Home NewsMaritime The scaring impact of IMO 2020 did not happen in 2020

The scaring impact of IMO 2020 did not happen in 2020

by Bunkerist
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A year ago, at the beginning of 2020, markets focused on a marine fuel regulation that they feared would increase the price of fuel. However, the feared was not happen.

IMO 2020 came out exactly on January 1, 2020, after years of preparation and anxiety. Essentially, the main requirement of the International Maritime Organization was that marine fuels should meet a new 0.5% sulfur specification globally. The previous limit on high sulfur fuel oil was 3.5%.

A way was to produce a new product called very low sulfur fuel oil (VLSFO), which could also affect the diesel markets. The problem for the diesel markets – at least according to estimates – was the need for a product called vacuum kerosene (VGO) used to produce diesel to produce VLSFOs. VGO is a distillate product, like diesel. And the concern was that the distillate molecules found in VGO and set out to make VLSFOs were moving away from making diesel.

Even sophisticated refineries were concerned about the supply of lighter products required to blend very low sulfur fuel oil.

But then the Covid pandemic exploded and all bets closed.

At the beginning of the epidemic, with diesel demand falling and the massive collapse of jet fuel demand, although not as much as gasoline demand, there were a large number of light product molecules available in the market, including to make suitable marine fuel.

By the end of 2019, the upcoming International Maritime Organization regulations mandating the use of VLSFOs were expected to direct the distillate to meet the new specifications. Originally, there was an expectation that manufacturers and available facilities were not readily available and a shortage of VLSFO supplies. However, the IMO 2020 fuel shortage never arose in early 2020, after refineries produced enough VLSFOs to meet shipping demand.

Also discussed was the economics of ship scrubbers, an alternative that allows ships to meet stricter sulfur properties when burning high sulfur fuel oil (HSFO). These ships are ships that can burn the HSFO by means of a washer, in which by definition do not need to burn the VLSFO.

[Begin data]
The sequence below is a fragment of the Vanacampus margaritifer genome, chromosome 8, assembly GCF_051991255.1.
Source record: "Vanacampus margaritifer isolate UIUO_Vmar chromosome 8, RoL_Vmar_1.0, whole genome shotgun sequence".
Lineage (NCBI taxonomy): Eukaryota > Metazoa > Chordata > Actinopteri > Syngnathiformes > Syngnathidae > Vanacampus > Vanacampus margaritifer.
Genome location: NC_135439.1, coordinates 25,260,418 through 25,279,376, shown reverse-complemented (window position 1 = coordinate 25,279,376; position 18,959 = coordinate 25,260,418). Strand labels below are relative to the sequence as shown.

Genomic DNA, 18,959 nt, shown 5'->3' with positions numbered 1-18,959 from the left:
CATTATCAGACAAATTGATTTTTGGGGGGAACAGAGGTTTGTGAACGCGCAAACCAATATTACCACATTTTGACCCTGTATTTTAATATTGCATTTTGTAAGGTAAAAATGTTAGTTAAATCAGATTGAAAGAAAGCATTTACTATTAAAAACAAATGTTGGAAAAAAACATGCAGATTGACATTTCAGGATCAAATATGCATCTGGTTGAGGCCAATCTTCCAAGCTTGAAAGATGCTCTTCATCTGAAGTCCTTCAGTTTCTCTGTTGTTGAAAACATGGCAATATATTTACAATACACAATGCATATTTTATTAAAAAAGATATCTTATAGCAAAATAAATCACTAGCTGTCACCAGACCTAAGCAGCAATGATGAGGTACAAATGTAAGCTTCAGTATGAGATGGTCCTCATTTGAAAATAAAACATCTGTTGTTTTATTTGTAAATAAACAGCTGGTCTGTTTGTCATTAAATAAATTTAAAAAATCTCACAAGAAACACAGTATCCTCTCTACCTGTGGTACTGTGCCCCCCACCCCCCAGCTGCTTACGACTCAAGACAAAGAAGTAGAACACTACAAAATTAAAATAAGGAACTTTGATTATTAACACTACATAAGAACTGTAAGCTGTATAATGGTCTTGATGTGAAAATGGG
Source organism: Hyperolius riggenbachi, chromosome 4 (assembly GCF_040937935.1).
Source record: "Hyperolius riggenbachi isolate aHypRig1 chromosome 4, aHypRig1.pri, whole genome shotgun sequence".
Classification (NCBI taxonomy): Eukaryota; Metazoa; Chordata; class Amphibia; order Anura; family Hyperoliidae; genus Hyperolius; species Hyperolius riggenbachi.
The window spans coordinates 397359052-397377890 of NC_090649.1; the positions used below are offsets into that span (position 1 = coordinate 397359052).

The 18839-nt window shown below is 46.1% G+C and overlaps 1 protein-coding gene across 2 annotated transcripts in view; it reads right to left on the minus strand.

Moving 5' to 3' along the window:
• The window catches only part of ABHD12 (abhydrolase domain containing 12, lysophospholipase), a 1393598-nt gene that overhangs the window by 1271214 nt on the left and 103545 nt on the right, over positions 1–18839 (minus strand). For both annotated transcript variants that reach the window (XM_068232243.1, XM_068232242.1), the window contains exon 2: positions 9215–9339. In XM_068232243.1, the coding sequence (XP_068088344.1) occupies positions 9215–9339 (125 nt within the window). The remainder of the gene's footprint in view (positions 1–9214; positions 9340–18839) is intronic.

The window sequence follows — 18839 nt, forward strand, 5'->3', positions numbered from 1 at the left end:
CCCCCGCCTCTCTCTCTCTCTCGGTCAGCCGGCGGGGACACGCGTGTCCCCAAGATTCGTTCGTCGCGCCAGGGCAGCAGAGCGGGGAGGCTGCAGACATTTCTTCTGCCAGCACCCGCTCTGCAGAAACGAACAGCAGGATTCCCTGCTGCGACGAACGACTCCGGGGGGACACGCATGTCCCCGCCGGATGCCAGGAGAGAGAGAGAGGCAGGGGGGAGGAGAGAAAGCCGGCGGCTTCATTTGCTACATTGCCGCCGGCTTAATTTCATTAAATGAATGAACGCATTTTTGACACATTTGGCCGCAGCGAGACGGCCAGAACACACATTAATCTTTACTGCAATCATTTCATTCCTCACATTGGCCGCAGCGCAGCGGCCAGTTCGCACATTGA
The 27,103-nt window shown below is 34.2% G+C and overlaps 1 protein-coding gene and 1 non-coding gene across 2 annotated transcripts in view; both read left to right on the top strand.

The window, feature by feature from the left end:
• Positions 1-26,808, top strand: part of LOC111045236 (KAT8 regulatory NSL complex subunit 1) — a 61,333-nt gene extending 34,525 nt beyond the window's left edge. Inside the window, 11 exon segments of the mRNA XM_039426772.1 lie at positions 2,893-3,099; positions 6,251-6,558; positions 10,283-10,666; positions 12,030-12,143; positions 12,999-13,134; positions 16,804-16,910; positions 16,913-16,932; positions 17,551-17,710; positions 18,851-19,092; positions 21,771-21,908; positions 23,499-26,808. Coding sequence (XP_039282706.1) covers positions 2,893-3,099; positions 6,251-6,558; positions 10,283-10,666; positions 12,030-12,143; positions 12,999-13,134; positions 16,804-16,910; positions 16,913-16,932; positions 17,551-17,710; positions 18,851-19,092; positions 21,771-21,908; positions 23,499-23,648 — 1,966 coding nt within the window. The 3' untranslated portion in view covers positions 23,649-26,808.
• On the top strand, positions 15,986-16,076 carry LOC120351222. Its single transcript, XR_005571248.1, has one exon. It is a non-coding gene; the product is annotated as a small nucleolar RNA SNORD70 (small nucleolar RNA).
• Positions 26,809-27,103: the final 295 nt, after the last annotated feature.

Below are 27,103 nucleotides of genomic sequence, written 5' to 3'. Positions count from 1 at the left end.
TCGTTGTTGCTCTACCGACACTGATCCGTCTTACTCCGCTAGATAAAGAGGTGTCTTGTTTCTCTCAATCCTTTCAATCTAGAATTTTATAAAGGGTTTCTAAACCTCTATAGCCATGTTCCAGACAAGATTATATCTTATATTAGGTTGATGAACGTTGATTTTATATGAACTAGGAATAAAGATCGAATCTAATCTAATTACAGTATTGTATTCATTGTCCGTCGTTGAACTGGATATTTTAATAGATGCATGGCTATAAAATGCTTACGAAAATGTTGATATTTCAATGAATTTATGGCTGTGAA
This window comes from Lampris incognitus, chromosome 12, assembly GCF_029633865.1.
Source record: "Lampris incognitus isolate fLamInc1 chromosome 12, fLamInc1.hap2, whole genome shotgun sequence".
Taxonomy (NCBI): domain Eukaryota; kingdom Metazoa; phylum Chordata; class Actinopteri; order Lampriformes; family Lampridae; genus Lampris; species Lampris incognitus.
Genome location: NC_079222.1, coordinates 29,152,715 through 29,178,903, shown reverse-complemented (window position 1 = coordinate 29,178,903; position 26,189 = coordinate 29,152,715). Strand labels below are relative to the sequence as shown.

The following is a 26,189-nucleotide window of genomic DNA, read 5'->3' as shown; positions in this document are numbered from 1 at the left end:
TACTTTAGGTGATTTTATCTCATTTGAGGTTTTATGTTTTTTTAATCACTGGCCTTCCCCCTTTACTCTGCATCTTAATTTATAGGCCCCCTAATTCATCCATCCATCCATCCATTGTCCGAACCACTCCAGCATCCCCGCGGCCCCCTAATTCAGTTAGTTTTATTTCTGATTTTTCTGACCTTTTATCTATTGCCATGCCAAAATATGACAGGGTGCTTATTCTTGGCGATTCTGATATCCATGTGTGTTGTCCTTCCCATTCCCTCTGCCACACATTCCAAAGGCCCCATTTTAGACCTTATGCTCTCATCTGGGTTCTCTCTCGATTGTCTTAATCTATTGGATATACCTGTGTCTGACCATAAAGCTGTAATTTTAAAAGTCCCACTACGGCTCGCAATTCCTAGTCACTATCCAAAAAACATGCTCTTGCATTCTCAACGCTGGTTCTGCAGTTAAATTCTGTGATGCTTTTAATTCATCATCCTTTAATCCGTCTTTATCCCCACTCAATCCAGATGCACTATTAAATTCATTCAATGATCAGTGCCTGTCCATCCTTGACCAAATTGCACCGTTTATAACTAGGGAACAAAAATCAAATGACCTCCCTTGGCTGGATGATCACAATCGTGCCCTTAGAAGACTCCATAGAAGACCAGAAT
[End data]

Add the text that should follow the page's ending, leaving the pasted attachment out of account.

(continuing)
But for the high cost scrubber to work, the difference between VLSFO and HSFO is that the lower cost of the fuel to buy cheaper fuel must be advantageous enough to cover the cost of the cleaner in a reasonable time. But in 2020 this did not hold account, with the collapse of various markets, the price difference between HSFO and VLSFO did not make the washer-adapted vessels advantageous.

Before the pandemic, the price gap between fuel oil compliant with IMO 2020 and conventional HSFO widened by around $ 210 per metric ton in February. With this kind of spread, it was possible to say that when investing in a washer the payback period was reduced to less than a year.

But with the demand for refined products collapsing, IMO 2020 concerns disappeared as sulfur emissions contracted in April and remained low for the rest of the year.

Refineries continued to produce fewer HSFOs as part of their overall disruption to operations. However, the decrease in demand for lighter sulfur transport fuels such as gasoline and diesel has meant a narrowing of the spread between low-sulfur and high-sulfur products. According to the data, the price difference from low-sulfur fuel oil to high-sulfur fuel oil, which was $ 22.90 per barrel in February, was $ 14 / b in the first half of July, and the average for July was around $ 9 / b. Installing a washer on a VLCC tanker meant a payback period of more than 1.64 years discouraged shippers from making this investment.

There were other market developments that prevented the price of high-sulfur products from collapsing. A new stricter specification for sulfur in gasoline has also raised market concerns. However, such a situation did not occur due to the weak demand for gasoline caused by the pandemic. Sulfur loans, traded for more than $ 3,000 at one point, dropped to $ 167 per loan at the end of the year. OPEC’s cuts in high-sulfur raw material production outstripped cuts in low-sulfur WTI crude oil, resulting in an increase in higher-sulfur crude oil in price compared to low-sulfur products.

Overall, refineries faced urgent challenges in 2020 resulting in low margins and low capacity, which was harmless compared to the expected aggression of 2019.

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